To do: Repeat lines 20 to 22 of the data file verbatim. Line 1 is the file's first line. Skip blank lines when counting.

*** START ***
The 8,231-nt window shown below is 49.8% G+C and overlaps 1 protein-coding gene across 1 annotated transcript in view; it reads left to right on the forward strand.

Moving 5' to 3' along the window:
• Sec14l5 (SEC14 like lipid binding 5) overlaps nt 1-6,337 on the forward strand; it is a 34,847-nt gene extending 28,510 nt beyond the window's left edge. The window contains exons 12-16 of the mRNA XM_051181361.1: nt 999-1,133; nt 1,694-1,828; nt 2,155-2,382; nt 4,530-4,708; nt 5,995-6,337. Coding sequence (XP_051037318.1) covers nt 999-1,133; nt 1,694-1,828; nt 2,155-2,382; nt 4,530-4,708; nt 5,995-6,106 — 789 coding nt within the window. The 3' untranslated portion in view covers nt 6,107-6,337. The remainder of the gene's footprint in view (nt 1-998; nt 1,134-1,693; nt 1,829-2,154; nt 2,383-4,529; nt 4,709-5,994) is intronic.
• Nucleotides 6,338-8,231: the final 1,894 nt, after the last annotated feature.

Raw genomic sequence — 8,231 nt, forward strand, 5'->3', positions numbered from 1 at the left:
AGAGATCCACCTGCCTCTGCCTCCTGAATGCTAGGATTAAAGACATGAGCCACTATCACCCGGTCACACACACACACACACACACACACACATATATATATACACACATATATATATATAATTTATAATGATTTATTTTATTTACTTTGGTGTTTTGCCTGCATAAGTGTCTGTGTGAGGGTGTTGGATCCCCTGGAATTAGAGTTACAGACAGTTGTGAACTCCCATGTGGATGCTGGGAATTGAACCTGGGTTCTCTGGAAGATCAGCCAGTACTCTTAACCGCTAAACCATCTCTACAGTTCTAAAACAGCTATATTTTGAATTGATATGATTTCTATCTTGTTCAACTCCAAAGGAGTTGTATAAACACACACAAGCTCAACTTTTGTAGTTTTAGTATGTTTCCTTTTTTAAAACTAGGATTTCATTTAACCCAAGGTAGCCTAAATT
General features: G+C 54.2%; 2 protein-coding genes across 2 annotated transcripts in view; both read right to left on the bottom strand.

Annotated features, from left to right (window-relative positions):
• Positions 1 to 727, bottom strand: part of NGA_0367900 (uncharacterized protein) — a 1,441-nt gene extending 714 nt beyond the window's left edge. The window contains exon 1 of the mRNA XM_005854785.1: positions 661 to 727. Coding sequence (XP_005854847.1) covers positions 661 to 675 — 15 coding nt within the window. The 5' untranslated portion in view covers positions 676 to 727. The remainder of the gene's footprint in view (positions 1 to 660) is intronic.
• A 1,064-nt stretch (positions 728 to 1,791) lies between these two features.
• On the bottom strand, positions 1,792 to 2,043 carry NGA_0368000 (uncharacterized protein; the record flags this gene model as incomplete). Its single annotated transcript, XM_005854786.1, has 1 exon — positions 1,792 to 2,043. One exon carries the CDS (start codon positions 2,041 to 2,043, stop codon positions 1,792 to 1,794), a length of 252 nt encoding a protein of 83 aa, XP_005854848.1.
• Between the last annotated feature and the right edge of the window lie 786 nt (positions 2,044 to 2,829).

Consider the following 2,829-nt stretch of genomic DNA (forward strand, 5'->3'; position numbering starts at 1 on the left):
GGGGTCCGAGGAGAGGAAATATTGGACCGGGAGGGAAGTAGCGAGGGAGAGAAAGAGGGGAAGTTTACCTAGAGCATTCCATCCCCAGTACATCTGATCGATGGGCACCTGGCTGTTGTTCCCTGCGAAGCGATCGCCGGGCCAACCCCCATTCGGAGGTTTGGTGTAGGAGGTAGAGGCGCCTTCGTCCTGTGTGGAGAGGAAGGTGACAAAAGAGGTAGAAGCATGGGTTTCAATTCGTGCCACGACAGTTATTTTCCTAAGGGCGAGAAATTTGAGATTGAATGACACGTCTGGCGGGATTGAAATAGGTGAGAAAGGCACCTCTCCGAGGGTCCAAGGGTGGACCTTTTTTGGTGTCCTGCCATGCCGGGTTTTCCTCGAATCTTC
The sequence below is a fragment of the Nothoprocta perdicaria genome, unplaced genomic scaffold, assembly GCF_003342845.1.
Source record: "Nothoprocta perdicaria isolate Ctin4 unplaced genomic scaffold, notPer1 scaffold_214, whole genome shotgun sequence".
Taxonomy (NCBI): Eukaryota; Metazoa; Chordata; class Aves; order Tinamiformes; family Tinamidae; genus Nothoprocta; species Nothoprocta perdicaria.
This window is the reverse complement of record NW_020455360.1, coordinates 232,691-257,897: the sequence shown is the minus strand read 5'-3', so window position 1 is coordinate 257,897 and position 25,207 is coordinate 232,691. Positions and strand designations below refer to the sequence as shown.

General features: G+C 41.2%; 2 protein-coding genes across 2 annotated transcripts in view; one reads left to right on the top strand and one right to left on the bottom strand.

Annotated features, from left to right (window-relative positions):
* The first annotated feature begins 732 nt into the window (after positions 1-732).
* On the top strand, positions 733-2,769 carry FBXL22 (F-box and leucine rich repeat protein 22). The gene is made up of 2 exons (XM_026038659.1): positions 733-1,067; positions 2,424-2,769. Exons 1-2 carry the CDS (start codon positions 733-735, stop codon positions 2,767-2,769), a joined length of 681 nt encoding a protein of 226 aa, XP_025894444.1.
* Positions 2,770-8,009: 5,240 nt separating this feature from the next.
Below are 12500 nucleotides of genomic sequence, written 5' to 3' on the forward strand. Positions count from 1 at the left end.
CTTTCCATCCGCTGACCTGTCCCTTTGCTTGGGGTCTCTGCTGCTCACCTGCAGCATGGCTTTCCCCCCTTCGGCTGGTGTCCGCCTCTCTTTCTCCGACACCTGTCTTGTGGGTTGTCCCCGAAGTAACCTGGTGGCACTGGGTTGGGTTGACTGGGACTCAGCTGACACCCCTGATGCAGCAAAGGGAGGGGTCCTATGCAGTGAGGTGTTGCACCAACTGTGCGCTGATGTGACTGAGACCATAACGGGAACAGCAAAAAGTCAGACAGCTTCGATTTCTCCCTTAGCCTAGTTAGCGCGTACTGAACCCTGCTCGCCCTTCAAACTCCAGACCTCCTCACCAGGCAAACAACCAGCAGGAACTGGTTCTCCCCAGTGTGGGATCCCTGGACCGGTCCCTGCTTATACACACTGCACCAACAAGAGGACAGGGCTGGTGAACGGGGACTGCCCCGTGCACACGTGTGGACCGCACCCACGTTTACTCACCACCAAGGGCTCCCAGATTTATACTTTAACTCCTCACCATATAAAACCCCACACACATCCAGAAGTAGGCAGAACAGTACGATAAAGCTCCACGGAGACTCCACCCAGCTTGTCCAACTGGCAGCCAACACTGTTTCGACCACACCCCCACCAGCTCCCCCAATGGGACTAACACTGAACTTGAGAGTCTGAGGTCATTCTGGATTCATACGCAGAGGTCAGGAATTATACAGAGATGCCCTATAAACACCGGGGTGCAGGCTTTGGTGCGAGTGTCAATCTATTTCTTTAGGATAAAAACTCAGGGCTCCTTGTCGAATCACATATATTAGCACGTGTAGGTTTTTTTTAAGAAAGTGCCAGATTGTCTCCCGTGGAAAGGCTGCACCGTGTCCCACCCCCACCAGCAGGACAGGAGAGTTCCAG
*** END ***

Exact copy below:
Annotated features, from left to right (window-relative positions):
* The first annotated feature begins 732 nt into the window (after positions 1-732).
* On the top strand, positions 733-2,769 carry FBXL22 (F-box and leucine rich repeat protein 22). The gene is made up of 2 exons (XM_026038659.1): positions 733-1,067; positions 2,424-2,769. Exons 1-2 carry the CDS (start codon positions 733-735, stop codon positions 2,767-2,769), a joined length of 681 nt encoding a protein of 226 aa, XP_025894444.1.